Tuesday, November 28, 2006


Suppose there are two stores in a shopping centre selling the same kind of stuff. The first store, lets call it Store A, has a large inventory of items from an official distribution channel where as Store B, is smaller in size and has a lesser amount of items for sale and that they are obtained via parallel import.

Both stores carry items that are highly desirable in the same niche market but pricing wise, Store A commands higher prices as its goods come via official channels and it tends to carry a lot more "official" products. Store A also provides official support and warranty for items bought from the store.

The owner of Store B tends to offer discounts and is more than willing to take orders due to the smaller inventory size, but not before a customer passes through his initial sour-faced test. Also available at Store B are a variety of third-party products which can be as good or offer more versatile functionality compared to their "official" counterparts.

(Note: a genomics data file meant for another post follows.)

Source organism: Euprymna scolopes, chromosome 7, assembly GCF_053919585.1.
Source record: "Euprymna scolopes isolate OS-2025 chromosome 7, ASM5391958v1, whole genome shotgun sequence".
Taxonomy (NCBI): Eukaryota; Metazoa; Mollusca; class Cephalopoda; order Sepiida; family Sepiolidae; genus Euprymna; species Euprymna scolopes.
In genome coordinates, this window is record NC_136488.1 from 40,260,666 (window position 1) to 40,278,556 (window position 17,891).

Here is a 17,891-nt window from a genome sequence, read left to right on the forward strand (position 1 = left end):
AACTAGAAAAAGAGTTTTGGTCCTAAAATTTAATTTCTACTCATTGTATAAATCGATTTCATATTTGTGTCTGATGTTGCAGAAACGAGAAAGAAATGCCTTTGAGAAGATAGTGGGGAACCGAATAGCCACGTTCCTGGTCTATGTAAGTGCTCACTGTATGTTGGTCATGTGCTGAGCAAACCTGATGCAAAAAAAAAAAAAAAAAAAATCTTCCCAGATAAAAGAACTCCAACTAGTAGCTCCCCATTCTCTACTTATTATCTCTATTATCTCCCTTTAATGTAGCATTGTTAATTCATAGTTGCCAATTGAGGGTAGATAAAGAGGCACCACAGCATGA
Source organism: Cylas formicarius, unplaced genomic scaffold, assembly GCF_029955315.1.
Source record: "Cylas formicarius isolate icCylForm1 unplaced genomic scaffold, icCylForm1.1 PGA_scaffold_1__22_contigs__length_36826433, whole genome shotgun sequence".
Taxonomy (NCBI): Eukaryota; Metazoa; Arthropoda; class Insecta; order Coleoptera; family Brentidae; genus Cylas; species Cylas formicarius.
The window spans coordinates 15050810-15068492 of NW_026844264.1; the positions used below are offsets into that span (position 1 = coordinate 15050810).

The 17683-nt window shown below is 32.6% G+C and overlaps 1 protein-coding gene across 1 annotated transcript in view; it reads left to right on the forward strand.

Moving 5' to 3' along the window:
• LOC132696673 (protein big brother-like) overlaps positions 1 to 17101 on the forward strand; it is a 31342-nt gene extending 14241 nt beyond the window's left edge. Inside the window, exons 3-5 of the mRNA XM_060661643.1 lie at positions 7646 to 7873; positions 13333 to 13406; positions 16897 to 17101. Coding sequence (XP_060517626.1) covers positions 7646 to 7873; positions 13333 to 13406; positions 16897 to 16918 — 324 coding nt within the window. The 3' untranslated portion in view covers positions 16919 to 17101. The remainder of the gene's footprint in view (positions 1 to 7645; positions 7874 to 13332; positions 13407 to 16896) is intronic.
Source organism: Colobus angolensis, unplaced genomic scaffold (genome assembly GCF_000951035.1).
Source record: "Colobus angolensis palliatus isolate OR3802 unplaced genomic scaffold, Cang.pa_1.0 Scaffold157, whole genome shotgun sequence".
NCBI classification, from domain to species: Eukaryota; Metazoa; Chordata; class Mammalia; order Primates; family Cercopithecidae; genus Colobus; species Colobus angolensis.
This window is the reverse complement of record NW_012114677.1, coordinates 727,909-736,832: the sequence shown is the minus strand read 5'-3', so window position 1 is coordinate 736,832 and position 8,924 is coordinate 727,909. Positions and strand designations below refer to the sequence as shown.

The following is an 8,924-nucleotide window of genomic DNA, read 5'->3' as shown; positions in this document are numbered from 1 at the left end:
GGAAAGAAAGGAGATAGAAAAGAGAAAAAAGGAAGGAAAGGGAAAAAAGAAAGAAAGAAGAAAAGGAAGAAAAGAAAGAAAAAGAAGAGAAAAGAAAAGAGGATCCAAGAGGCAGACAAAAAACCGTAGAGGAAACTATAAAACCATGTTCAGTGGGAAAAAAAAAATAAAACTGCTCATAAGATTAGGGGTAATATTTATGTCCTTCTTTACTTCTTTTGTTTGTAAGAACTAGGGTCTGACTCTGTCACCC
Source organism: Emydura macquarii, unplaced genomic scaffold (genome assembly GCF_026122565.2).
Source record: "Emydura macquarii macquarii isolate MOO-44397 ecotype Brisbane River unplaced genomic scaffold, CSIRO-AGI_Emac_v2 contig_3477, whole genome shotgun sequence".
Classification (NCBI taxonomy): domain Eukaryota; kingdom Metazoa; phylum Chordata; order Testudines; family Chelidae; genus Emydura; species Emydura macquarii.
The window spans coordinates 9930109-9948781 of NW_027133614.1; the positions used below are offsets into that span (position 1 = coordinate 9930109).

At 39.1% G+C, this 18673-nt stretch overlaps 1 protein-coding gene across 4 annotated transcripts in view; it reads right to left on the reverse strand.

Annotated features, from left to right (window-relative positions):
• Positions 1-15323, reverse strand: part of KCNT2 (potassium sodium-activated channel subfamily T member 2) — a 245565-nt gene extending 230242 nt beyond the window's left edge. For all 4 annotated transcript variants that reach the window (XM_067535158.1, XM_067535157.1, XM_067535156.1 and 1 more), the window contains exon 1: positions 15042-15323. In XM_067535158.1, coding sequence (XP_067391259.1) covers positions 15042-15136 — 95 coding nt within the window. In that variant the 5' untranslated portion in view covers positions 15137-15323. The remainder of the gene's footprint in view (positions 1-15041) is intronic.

If a consumer were to purchase an item that is available in both stores, what would be the deciding factor in which the consumer will go for a particular store?

Case in point, Midvalley Megamall has the Nintendo counter (Store A, if this were to match the scenario above) and at the same time a small video games shop (Store B) tucked in the corner of the IT centre.

In my opinion, there is no point supporting an official distributor if the price is for a particular game is significantly higher than that of what is offered at a parallel import shop (or website for that matter). Price will always be a major point of contention and having said that, I most probably go to the Nintendo counter to check out game demos, but for purchases, I'll take my chances with the sour owner of the little shop tucked in the I.T centre.